After Microsoft withdraws VP Richard Fade as a witness, attorneys for the company and the states battle over whether documents related to Fade's testimony could be entered into evidence.
WASHINGTON, D.C.Microsoft Corp.s decision to withdraw Richard Fade may make it difficult for lawyers for the states to introduce evidence they say it crucial to their case.
Attorneys for Microsoft and the states battled in court Tuesday morning over whether documents related to Fades testimony could be entered into evidence. Fade is vice president of Microsofts OEM division.
Microsofts agreements with OEMs are key to the states case and central to their proposals regarding Microsofts conduct with OEMs going forward. The nine states and the District of Columbia, which did not sign the settlement reached last year between Microsoft and the U.S. Department of Justice, maintain that the software giant has continued using many of the anti-competitive practices it was said to have done with OEMs before its liability trial. In fact, the states maintain that Microsoft may have done even more.
Howard Gutman, an attorney for the states who argued for inclusion of some of the documents the states had planned to bring into evidence with Fades testimony, read from one of the documents, in which a Dell Computer Corp. employee allegedly writes: "We cannot imagine that the intent of the decree was even greater control for Microsoft."
The states had planned to use Fades testimony to hammer at Microsoft and its proposed settlement with the Justice Department and a group of other states.
Sources close to the non-settling states said Fades deposition includes passages potentially troublesome to Microsoft. By removing him as a witness, the Redmond, Wash., company avoided any such troubles.
However, the states lawyers said they wanted to have the right to enter into evidence documents it planned to admit during Fades testimony.
Microsoft objected vociferously.
"Theyre trying to make Mr. Fade their witness," said John Warden, an attorney representing Microsoft. "This is our case."
Warden told U.S. District Court Judge Colleen Kollar-Kotelly she had said the states could use "only designations for witnesses Microsoft actually calls. The mere fact that a witness was on our list did not mean we would actually call them as a witness."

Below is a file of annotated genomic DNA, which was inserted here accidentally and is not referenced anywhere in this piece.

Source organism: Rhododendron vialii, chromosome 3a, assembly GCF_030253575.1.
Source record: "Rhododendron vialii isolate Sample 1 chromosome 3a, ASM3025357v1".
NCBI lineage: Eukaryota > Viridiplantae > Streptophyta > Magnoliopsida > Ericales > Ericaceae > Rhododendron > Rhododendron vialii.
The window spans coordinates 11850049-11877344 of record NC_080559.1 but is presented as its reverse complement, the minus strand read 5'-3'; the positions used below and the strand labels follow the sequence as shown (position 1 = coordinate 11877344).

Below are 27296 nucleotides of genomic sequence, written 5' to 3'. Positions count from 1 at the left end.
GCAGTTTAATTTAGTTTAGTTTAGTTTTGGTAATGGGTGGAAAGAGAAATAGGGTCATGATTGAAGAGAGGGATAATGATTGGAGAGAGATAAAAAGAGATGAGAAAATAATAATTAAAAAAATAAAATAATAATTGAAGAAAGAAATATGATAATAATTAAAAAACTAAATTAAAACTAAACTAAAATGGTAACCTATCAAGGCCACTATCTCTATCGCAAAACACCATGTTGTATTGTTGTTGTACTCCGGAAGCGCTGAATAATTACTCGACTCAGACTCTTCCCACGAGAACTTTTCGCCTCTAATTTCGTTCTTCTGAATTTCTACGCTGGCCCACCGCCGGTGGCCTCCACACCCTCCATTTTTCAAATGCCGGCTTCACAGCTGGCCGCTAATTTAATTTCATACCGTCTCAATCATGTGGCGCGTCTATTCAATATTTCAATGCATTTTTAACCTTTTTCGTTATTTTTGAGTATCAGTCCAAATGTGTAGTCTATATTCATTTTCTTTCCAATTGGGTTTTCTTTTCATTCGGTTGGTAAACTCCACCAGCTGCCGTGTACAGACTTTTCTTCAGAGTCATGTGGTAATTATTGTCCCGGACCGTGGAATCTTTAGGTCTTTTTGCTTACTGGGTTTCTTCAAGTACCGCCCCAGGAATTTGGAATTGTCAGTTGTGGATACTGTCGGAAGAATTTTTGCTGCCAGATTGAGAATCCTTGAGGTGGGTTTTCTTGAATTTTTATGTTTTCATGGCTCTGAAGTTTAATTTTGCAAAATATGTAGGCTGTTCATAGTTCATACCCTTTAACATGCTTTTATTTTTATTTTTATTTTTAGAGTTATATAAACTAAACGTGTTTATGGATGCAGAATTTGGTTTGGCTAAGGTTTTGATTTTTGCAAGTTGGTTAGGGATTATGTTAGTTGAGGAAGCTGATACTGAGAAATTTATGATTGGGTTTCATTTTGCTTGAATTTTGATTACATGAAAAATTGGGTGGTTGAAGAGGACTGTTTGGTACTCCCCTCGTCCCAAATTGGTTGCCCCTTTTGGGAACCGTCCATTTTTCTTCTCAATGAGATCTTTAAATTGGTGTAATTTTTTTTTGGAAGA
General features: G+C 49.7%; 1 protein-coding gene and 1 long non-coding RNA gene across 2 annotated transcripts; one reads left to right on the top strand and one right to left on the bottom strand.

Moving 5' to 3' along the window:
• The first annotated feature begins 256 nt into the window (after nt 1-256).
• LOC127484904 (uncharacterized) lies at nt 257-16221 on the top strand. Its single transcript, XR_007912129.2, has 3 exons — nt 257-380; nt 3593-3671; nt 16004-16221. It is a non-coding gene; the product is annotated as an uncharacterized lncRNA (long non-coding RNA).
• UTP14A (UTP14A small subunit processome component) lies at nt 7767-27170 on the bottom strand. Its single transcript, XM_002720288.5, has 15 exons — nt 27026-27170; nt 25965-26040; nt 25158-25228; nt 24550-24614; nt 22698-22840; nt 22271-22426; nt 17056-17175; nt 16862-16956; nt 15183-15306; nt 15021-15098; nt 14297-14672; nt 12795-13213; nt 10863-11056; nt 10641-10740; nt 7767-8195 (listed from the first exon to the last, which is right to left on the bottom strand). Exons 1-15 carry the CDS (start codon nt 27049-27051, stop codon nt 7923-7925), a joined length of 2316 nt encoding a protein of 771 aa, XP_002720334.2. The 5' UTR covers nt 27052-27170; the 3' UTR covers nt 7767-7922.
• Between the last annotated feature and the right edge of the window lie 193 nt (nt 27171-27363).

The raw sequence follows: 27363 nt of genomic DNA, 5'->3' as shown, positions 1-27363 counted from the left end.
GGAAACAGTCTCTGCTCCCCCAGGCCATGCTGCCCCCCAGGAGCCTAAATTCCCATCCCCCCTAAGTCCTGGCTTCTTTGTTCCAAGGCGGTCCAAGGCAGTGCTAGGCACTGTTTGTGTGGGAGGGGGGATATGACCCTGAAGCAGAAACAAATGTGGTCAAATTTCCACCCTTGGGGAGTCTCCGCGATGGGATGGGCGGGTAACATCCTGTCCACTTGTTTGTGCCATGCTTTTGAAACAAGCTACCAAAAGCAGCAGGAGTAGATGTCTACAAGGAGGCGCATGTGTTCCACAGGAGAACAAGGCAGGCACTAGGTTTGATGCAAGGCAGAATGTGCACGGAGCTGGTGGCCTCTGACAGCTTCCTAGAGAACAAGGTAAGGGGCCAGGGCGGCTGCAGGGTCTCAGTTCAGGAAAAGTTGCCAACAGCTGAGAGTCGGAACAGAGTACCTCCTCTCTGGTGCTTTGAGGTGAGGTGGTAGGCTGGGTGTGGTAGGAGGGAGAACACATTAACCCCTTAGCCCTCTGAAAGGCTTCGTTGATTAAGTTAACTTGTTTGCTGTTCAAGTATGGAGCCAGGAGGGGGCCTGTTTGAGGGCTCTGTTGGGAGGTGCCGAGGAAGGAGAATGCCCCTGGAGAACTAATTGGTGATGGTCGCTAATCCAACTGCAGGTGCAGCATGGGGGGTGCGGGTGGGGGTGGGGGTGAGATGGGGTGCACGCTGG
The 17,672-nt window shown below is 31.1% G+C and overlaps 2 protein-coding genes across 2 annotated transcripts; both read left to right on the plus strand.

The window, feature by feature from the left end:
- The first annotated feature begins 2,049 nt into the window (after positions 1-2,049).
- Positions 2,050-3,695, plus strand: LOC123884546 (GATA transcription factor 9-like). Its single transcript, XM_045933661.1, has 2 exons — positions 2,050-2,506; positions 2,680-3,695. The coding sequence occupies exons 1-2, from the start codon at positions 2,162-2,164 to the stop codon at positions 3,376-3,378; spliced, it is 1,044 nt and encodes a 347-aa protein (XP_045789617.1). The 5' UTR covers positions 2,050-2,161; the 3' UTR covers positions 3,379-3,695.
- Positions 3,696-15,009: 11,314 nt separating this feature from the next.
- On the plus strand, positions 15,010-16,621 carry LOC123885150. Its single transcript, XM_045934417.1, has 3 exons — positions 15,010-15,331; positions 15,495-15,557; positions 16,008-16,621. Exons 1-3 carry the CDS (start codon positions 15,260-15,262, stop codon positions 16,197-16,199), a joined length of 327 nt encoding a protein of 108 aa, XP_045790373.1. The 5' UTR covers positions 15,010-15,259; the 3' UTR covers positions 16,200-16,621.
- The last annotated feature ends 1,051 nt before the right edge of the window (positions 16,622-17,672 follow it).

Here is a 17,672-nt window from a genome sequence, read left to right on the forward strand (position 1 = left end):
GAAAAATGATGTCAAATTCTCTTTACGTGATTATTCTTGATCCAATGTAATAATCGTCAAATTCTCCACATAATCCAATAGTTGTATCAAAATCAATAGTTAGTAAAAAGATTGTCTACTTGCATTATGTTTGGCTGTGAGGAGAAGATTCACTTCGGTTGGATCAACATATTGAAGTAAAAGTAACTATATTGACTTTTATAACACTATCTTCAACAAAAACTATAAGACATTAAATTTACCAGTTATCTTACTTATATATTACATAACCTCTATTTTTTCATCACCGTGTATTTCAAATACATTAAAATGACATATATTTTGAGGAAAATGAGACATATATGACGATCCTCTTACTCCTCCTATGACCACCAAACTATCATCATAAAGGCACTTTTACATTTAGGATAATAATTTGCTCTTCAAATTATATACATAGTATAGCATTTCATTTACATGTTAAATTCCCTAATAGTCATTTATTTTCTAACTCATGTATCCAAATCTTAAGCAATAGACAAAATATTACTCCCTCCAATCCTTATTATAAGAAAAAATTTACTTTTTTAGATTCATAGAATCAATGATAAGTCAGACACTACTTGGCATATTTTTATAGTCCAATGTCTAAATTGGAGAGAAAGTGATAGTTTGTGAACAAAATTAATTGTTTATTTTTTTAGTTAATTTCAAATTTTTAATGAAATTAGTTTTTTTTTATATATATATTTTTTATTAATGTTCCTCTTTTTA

"They cant dump in documents," Warden argued. "It has to be part of cross [examination]. Time for them has passed, they have rested. For them to inject new evidence in the middle of our case is highly prejudicial to us."
Warden said the states were "presenting a moving target to the defense."
Gutman argued that the documents "could not be less of a moving target" because "they were put up on the screen in our opening" argument.
Kollar-Kotelly said she would rule later, but told Gutman: "You generally admit documents during your part of the case, they admit during their part. You dont ordinarily admit documents during their part of the case."
Meanwhile, the states continued its cross-examination of Robert Short, Microsofts vice president in charge of Windows Core Technologies.
Laurie Fulton, an attorney for the states, continued to try to chip away at Shorts claims that Microsoft promotes interoperability between Microsoft platforms and those of others. She cited Microsofts Kerberos support as one area the companys interoperability comes up short. But Short disagreed, saying Microsoft does as much as it can to support interoperability.
Fulton later moved in on Short regarding Windows XP Embedded, a technology he is responsible for and one that Microsoft Chairman Bill Gates last week in court acknowledged was a componentized version of Windows with functionality to run applications.
Fulton asked Short whether Windows XP Embedded was based on the same code as Windows XP Professional. He said it was. She then asked whether a componentized operating system is more reliable. Short said yes, because there are "less moving parts." In addition, he said performance was typically better for similar reasons.
Fulton tried to get Short to agree that by using Windows XP Embedded and the "Target Analyzer for Windows XP Embedded," a user could create an operating system that meets the requirements of the states proposal for a modular version of Windows. The Target Designer features 10,835 components that can be added to Windows XP Embedded.
While a user could design versions of the operating system that would work, Short said "interdependencies" that exist in the Windows code do not go away with XP Embedded. He said the same interdependencies would exist as the various components were added to the system and without all of them some things would not work properly.
On Tuesday afternoon, Microsoft intends to show video deposition testimony of Tom Green, assistant attorney general of California.
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